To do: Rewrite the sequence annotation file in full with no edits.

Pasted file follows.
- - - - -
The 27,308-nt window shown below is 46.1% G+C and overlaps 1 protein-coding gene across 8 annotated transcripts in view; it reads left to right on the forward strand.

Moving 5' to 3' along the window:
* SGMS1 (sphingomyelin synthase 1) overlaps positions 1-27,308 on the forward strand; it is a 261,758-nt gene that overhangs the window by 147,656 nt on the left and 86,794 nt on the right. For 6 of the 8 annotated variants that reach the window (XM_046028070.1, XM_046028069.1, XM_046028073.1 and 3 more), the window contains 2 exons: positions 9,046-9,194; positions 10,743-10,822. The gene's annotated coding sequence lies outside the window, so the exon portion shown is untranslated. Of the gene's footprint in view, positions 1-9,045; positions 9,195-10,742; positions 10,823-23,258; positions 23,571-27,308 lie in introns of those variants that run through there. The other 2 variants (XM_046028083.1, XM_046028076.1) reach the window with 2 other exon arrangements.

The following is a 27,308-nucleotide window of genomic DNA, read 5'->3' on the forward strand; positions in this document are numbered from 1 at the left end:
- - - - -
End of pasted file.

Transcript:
The 27,308-nt window shown below is 46.1% G+C and overlaps 1 protein-coding gene across 8 annotated transcripts in view; it reads left to right on the forward strand.

Moving 5' to 3' along the window:
* SGMS1 (sphingomyelin synthase 1) overlaps positions 1-27,308 on the forward strand; it is a 261,758-nt gene that overhangs the window by 147,656 nt on the left and 86,794 nt on the right. For 6 of the 8 annotated variants that reach the window (XM_046028070.1, XM_046028069.1, XM_046028073.1 and 3 more), the window contains 2 exons: positions 9,046-9,194; positions 10,743-10,822. The gene's annotated coding sequence lies outside the window, so the exon portion shown is untranslated. Of the gene's footprint in view, positions 1-9,045; positions 9,195-10,742; positions 10,823-23,258; positions 23,571-27,308 lie in introns of those variants that run through there. The other 2 variants (XM_046028083.1, XM_046028076.1) reach the window with 2 other exon arrangements.

The following is a 27,308-nucleotide window of genomic DNA, read 5'->3' on the forward strand; positions in this document are numbered from 1 at the left end: